The recent incidents lead U.S. government agent Kent Mansley to town. He discovers evidence of Hogarth's involvement and rents a room in their house to stay close to the boy. Hogarth ditches Kent long enough to move the robot to a junkyard owned by beatnik artist Dean McCoppin, where they are able to pretend the robot is one of Dean's scrap metal sculptures. Nevertheless, the easily spooked Kent issues orders for the military, led by General Shannon Rogard, to move into town.
Hogarth enjoys his time with the robot but is forced to explain the nature of death when they witness hunters kill a deer. One day, Hogarth is playing with the robot using a toy gun. The robot involuntarily reveals several powerful weapons, and Dean rescues Hogarth before one strikes him. The robot reverts to its docile form and Dean orders it away for Hogarth's safety, but Hogarth gives chase. Dean realizes the robot was acting in self-defense and quickly catches up to Hogarth as they follow the robot into town.
The robot saves two boys falling from a roof when it arrives, impressing the townspeople. Kent convinces Rogard to start an attack against the robot. The robot exposes its weapons again, and readily overpowers the military. Dean and Hogarth arrive and they are able calm the robot down. However, the military continue to attack, and the robot moves to protect Hogarth. Hogarth is knocked unconscious but the robot, believing him to be dead, engages its weapons against the military. Kent convinces Rogard to prepare to launch a nuclear missile from the USS Nautilus offshore if they cannot stop it. Dean and Annie revive Hogarth, and the boy helps return the robot it its docile state, while Dean explains the situation to the military. Rogard is ready to stand down when Kent panics and orders the missile launch. Rogard furiously reminds Kent that the missile is locked onto the robot's current position and they will all be killed in the blast radius. Kent tries to escape but the robot stops him, and Rogard's men secure him. Hogarth explains to the robot what is about to happen. The robot says farewell to Hogarth and flies off to intercept the missile, saying "I'm Superman" just before collision. The missile explodes harmlessly in the atmosphere. As the townspeople and military are relieved to be alive, Hogarth is saddened by his loss.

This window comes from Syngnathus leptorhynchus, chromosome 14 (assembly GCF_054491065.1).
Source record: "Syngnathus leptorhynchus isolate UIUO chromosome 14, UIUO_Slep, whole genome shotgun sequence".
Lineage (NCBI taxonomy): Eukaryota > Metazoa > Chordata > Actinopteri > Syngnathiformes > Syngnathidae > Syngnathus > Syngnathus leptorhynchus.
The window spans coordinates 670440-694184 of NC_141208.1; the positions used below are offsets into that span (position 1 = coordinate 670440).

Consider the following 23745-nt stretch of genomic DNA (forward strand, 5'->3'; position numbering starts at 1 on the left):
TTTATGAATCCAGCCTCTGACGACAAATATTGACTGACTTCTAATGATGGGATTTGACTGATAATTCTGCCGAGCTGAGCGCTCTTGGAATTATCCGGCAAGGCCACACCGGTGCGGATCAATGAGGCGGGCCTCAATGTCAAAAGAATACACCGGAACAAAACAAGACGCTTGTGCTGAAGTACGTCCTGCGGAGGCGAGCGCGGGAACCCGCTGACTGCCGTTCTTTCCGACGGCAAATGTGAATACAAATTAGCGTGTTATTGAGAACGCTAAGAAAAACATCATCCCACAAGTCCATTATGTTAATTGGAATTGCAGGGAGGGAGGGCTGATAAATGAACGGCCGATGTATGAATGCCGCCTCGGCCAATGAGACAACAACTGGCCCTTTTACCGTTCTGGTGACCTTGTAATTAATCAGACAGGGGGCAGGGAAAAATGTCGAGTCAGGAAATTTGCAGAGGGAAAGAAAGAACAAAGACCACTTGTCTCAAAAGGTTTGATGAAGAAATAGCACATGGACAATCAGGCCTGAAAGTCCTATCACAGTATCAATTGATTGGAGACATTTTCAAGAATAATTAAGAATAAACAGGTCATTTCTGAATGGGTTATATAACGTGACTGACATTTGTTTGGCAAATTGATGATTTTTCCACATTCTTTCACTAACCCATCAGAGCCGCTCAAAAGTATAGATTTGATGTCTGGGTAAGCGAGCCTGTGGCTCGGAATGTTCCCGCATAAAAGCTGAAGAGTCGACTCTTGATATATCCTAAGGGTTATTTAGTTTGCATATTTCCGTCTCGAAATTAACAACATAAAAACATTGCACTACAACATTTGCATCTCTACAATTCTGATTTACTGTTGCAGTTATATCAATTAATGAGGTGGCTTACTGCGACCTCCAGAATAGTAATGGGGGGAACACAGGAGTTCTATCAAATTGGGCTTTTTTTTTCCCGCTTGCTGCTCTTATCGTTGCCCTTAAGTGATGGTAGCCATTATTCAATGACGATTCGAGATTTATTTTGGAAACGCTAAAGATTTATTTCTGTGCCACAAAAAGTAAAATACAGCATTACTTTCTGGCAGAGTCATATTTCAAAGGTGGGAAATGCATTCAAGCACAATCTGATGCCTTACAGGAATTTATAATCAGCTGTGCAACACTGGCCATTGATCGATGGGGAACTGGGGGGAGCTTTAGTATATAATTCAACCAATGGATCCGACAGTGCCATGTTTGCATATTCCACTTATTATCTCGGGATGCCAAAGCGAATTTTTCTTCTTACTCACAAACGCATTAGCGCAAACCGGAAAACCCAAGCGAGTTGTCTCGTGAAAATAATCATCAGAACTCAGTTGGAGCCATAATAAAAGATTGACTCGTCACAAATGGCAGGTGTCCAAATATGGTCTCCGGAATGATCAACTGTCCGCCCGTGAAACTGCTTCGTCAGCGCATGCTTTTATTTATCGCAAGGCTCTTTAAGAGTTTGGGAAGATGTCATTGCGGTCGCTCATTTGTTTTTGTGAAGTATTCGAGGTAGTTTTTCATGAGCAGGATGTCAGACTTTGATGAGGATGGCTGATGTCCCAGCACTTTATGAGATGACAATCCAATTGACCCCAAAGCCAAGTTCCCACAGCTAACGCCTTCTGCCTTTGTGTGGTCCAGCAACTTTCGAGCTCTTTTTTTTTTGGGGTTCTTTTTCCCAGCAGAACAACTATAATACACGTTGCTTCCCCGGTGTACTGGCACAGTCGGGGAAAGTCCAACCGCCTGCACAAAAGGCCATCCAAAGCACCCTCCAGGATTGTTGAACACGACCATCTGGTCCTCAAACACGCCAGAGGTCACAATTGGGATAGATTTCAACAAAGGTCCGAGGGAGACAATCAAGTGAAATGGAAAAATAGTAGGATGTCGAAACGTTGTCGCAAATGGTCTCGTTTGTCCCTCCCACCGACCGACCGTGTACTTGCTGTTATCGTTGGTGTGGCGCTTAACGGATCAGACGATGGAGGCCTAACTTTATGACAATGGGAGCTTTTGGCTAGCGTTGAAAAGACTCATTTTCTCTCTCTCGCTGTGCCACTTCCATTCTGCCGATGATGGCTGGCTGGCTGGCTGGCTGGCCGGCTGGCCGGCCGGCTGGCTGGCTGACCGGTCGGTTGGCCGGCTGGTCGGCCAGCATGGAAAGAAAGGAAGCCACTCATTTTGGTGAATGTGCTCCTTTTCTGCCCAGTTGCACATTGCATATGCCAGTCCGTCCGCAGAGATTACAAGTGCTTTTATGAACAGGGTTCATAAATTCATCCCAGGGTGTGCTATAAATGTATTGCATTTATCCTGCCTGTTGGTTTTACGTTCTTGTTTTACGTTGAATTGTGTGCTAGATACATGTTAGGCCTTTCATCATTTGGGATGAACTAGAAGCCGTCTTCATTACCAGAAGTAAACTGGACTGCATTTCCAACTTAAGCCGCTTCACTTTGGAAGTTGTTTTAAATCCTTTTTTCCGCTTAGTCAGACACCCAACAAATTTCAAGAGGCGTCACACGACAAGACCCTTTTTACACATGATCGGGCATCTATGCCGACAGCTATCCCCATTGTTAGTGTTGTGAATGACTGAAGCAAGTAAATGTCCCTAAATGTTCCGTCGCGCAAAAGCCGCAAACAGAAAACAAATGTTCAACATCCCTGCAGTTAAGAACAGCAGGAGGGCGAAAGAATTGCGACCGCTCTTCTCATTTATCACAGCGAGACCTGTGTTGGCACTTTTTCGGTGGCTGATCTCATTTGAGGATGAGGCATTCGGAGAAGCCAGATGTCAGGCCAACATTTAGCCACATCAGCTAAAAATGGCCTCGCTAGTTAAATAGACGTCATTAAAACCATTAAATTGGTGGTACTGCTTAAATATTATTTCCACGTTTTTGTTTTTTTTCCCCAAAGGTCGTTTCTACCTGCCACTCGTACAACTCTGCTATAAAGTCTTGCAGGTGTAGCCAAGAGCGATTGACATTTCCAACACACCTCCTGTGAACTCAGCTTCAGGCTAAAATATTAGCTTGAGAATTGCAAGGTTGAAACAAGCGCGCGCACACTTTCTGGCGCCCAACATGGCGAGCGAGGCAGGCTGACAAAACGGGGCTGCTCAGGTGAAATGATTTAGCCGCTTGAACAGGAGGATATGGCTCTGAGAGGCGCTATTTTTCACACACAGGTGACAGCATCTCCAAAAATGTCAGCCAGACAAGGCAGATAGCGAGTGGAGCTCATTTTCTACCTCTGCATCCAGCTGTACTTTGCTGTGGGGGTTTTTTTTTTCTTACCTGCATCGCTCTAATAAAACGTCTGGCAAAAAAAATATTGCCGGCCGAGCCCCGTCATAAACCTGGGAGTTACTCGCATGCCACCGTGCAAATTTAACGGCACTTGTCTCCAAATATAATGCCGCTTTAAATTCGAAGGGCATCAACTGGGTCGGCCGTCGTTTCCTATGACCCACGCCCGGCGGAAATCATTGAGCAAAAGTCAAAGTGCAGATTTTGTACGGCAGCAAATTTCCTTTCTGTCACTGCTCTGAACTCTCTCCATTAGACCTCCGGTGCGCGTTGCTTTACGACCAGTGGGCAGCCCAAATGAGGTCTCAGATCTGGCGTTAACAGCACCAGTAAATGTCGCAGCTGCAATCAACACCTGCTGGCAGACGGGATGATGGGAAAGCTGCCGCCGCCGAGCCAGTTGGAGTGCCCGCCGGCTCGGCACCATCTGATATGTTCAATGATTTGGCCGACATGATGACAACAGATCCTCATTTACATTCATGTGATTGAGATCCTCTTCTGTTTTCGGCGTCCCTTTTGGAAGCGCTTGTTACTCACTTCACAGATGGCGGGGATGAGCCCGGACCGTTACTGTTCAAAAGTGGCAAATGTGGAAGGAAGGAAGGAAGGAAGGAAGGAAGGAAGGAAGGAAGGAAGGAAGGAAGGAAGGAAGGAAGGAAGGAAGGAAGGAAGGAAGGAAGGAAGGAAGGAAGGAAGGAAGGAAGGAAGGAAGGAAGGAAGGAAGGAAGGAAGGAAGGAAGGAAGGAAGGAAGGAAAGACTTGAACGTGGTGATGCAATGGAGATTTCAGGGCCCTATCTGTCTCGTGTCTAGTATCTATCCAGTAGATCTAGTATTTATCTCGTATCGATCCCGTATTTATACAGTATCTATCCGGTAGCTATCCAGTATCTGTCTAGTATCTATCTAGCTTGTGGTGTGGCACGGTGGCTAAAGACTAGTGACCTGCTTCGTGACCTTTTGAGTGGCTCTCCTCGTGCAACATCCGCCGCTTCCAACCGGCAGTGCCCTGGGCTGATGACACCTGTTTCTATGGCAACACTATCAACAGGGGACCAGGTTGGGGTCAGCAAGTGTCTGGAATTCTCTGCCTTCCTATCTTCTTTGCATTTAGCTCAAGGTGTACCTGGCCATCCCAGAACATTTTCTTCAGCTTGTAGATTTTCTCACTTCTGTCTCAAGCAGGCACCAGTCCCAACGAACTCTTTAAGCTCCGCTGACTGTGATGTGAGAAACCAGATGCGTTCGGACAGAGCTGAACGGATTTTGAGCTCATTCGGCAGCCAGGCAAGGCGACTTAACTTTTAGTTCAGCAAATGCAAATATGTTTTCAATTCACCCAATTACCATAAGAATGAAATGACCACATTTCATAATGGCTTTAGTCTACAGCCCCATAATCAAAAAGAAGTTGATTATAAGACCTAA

Some months later, the town has constructed a statue of the robot in its memory, and Dean and Annie are starting to see each other. Hogarth receives a package from General Rogard, a bolt from the robot being the only remnant they could find. That night, Hogarth sees the bolt trying to move on its own, and he opens the window, letting the bolt roll free. The bolt eventually joins many other parts as they converge with the robot's head on a glacier. The robot's head activates, and it smiles as it then puts itself back together.